Peach trees grow well in sunny, sheltered spots, but do well in most types of soil with good drainage. You’ll need to protect this tree from frost, but fortunately, it’s another fruit that can grow in containers to bring inside during winter.
8. Damson Tree
Damson berries are a unique, flavourful fruit commonly used for jams, jellies, and preserves. They grow from white blooms with an alluring fragrance, which make great flowers for bees.
The best thing about damson trees is that they’re self-fertile, making them easy to grow. As long as they receive a lot of sun, these trees are very low-maintenance and adaptable to many soil types. You can expect to see fruit production within three to four years.
9. Cherry Tree
Experience beautiful springtime blossoms with this low-maintenance tree. Cherry trees are one of the easiest to grow with versatile planting options: free-standing, against a wall, or in pots.
The fragrance of cherry blossom trees can attract many pollinators to the garden, and after bearing fruit, they offer plenty of fresh berries for birds and wildlife. When the temperature drops, simply add a thick layer of mulch on top to help retain soil moisture and protect the roots.
10. Pear Tree
With a variety of yummy flavours, you’re free to eat pears fresh from the tree or bake them in desserts. Though fairly low-maintenance, the pear tree is not self-fertile, so it will need a partner tree to thrive.
One thing to know about the pear tree is that it can take five to seven years to yield fruit. Nevertheless, you can hire a pro gardener near you to help plant gorgeous florals in your yard around it.
11. Fig Tree
Though not as popular in the Americas as it is in West Asia and Southern Europe, the uniquely shaped fig fruit is easy to grow in most regions. The honey-like taste of figs is commonly used as sweeteners, a considerable alternative if you’re trying to avoid sugar.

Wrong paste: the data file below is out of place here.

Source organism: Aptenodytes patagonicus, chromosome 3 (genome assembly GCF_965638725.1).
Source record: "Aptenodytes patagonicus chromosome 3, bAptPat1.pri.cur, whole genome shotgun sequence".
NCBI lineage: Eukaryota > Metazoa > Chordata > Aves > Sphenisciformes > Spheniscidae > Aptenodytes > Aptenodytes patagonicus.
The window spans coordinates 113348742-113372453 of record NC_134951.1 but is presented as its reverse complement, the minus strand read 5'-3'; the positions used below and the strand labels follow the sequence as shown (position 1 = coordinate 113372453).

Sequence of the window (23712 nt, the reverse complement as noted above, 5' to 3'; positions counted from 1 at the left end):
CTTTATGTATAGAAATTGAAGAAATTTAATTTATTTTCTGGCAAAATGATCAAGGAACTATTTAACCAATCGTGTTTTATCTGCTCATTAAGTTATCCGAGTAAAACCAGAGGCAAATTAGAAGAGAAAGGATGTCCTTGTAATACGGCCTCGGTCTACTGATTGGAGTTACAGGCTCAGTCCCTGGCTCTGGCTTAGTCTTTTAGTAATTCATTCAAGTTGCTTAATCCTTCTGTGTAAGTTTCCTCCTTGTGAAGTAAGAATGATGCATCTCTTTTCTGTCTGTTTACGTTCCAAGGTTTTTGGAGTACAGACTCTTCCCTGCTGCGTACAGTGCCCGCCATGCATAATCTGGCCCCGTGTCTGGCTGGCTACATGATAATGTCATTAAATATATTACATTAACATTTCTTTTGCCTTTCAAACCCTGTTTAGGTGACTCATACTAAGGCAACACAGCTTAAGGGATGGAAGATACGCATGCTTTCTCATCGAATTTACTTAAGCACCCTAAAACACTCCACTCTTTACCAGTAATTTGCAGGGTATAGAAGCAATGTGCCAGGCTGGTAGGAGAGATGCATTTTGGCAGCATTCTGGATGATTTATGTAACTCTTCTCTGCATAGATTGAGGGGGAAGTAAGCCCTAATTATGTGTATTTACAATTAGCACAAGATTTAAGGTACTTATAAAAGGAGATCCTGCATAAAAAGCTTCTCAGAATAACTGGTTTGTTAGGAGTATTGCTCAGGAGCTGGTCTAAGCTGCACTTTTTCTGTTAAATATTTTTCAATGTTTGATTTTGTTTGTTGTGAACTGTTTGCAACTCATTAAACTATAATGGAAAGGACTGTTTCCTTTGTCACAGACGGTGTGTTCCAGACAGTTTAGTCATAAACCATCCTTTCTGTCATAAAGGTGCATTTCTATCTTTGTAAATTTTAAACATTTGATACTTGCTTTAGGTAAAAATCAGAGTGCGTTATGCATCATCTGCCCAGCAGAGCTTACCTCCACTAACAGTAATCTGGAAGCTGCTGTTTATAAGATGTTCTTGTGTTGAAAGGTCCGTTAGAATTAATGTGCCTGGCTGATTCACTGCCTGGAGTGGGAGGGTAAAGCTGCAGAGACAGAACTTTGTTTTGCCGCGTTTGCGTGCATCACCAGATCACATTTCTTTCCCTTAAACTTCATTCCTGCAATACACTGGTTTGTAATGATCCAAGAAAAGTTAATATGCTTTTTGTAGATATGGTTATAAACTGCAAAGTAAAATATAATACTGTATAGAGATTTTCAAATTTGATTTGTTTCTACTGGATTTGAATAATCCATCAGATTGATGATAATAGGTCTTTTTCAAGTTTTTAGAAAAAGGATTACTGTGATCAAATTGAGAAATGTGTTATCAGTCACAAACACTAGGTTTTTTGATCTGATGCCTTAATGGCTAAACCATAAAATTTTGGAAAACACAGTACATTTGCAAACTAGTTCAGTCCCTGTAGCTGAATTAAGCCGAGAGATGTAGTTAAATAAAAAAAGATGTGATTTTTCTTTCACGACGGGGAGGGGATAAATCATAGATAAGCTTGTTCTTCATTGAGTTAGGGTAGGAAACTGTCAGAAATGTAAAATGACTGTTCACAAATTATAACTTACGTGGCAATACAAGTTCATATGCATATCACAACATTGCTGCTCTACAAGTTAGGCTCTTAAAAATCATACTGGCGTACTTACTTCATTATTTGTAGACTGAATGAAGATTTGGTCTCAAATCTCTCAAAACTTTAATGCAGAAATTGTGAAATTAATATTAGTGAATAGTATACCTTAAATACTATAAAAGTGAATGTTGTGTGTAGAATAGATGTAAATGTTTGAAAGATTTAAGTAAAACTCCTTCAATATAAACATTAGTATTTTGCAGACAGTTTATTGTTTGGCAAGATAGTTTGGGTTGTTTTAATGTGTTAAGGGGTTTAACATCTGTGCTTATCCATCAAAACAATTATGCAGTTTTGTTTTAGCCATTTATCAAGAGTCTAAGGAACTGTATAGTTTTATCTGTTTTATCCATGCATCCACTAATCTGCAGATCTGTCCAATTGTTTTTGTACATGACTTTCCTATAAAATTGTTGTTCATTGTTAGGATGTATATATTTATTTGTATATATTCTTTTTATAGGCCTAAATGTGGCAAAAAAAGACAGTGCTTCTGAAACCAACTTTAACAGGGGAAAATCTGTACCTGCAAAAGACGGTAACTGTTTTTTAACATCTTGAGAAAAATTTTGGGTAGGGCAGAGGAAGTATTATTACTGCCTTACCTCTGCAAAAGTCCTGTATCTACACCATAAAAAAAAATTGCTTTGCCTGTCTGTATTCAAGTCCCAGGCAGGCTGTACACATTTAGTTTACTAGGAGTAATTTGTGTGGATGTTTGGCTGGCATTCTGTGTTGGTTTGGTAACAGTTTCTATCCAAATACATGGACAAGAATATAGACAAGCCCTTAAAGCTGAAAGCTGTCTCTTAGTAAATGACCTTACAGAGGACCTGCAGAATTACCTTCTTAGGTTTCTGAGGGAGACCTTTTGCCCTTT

Fig trees need warmth and plenty of sun but are also suitable for planting in containers to bring inside during colder months.
When deciding on a location in your yard, consider planting it along the fence. Growing fig trees against a wall helps increase fruit production, which can yield within two to three years.
12. Pomegranate Tree
Do you often leave on winter vacation? Consider planting pomegranates. These drought-friendly trees don’t require any watering during winter and can survive temperatures as cool as 50 degrees Fahrenheit.
You can start your pomegranate tree in a large pot on your patio and go about your normal routines. They’re easy to grow from seed and typically produce fruit in three years. Once ripe, juice this vibrant red fruit or blend it in your smoothies to reap the rich antioxidant benefits.
13. Elderberry Tree
The elderberry is a fast-growing fruit tree and self-fruitful, so you only need one to pollinate. In fact, it’s a wind-pollinated plant, meaning a nice breeze can do the work.
A late-spring bloomer, elderberry fruit is great and flavourful once ripe and cooked. But be careful, as the remainder of the plant can be poisonous. Also, consider planting it in the middle of the yard away from other plants, as the elderberry tree can be invasive to other plants.
14. Lime Tree
With this tree in the yard, you’ll be steps away from picking fresh limes for a cool summer drink, and you can store them later for your home bar.
Lime trees thrive in sun and warmth, and they’re sensitive to weather below 50 degrees Fahrenheit. Fortunately, you can add this one to the list of container-friendly trees. Simply pot it and keep indoors when there’s cold weather.
You’ll have to water lime trees frequently and fertilize them every few months for best results. Alternatively, you can learn to make compost at home to use for your trees.
Benefits of Planting Trees
The cost of planting a tree ranges from $100 to $300, but given the years of fruit and benefits it can provide, consider it a great bang for your buck. Learn below just how advantageous trees are to our health, communities, and environment.
Ready to plant your first free? Make sure you have a planting calendar to help plan for the fruit season. If you need help visualizing the final look of your backyard once the fruit trees are fully grown, a local landscaping professional can bring design insight and suggestions.